Bat Exclusions and Clean Outs:
As you may already know, bats are
extremely beneficial to have in your
neighborhood and many property owners
spend a lot of effort trying to attract bats
to their area by providing artificial roosts
for them. If you have bats in your home
you are half‐way to experiencing the
benefits of these insect‐eating mammals
without having to share your living space.
The first step is already done; you have
the bats interested in your location. The
second step involves providing these bats
with alternative roosting options that
allows them to remain on the property
without having access to your home.
Finally, after a successful exclusion, the
bats you saved will have a good chance of
staying nearby. Why should you care if
they stay? A single bat can eat 1,000 or
more mosquito‐sized insects in one hour
and the equivalent of the bat’s own body
weight per night. As that is just a single
bat, you can imagine what a colony of 20
to 100 bats can eat in one night.
Bats will NOT attack you while you are
enjoying an evening on your porch.
Instead, they are enjoyable to view as
they capture 100’s and 1,000’s of insect
pests that would normally be interrupting
your relaxing night outside. They conduct
this service to you for free. You simply
need to provide these bats with an
alternative place to live that is not in your
home. Like bird houses, a bat house is
relatively easy to build yourself,
inexpensive to purchase, and readily
available from a variety of organizations.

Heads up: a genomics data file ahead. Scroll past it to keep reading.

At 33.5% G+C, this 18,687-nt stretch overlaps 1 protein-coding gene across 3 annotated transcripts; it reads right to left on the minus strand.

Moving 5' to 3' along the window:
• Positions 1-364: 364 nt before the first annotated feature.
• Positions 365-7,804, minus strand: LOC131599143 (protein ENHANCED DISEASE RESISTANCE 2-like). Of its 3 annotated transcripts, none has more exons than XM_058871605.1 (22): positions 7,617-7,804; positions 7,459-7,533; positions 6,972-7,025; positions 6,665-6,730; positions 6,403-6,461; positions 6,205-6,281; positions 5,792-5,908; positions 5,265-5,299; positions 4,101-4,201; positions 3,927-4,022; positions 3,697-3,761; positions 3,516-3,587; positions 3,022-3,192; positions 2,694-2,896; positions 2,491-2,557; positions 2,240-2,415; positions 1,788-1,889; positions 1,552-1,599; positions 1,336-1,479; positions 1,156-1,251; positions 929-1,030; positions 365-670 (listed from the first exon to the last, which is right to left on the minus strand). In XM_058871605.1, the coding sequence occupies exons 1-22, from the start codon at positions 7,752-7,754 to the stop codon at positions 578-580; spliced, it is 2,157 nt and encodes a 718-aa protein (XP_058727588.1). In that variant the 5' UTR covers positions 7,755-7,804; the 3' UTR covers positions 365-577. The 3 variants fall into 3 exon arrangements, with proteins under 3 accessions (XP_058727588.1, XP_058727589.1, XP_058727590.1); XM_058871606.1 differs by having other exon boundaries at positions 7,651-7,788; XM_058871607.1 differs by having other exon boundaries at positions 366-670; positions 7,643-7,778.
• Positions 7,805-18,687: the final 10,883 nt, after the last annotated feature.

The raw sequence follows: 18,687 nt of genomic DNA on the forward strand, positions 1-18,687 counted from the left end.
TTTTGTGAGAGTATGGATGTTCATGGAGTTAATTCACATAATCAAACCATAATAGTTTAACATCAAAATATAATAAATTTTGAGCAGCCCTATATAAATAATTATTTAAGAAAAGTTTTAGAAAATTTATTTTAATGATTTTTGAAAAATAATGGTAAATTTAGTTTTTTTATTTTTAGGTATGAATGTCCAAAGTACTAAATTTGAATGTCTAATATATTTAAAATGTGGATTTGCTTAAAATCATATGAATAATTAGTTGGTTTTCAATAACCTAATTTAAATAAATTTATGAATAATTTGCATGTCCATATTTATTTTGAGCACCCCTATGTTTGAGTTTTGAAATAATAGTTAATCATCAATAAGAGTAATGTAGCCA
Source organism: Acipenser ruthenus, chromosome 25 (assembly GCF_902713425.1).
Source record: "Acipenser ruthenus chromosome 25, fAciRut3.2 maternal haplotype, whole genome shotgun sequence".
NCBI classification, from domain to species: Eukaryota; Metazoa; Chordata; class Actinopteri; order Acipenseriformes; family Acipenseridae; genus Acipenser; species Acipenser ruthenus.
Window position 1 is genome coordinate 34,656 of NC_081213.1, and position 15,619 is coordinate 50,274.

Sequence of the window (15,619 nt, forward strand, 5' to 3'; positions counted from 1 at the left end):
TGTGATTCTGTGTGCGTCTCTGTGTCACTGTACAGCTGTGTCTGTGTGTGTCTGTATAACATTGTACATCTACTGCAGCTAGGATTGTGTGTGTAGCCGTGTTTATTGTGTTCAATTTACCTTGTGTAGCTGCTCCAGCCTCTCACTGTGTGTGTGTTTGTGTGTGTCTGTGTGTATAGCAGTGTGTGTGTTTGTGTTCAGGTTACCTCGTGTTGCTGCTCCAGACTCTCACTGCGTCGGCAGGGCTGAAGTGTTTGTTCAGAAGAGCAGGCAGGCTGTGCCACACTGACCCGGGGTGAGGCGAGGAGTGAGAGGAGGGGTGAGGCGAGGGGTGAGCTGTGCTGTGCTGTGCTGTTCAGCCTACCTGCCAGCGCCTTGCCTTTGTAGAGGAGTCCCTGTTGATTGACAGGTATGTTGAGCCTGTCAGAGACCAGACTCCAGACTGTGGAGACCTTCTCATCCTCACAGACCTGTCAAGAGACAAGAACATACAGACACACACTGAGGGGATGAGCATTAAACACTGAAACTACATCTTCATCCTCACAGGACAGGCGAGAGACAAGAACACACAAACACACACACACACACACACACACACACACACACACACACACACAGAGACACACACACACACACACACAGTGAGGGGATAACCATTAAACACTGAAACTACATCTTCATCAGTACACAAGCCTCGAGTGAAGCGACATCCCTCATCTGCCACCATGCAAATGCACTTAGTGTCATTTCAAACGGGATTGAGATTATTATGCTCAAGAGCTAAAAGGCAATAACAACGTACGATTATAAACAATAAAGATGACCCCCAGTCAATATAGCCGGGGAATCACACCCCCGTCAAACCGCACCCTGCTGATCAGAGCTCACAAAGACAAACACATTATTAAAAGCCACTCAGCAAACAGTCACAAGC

Let’s get started with the process.
First of all, timing is important when
excluding bats from the home. Do not
attempt to exclude bats during the
summer months when the colony is
established and the young are unable to
fly, unless you do a partial exclusion that does not seal out the mother bat. Exclusions occurring during this time
period could separate mothers from their
pups, leaving the pups to die of starvation.
Frantic mothers, searching for an opening
to reach their pups, may enter your living
space and be more difficult to deal with
than what you started with. By trapping
the flightless young inside, you may also
have created another unexpected
problem. The smell of dead animals. Bat Specialists of Michigan will not trap pups in. We instead seal off all but one opening so that the mother can still find and feed her young. We will monitor the bats until we see the pups are all flying on their own. At that time we will finish the exclusion by sealing the last opening and puttin in the one way doors to allow the bats to fly out freely but not be able to get back in.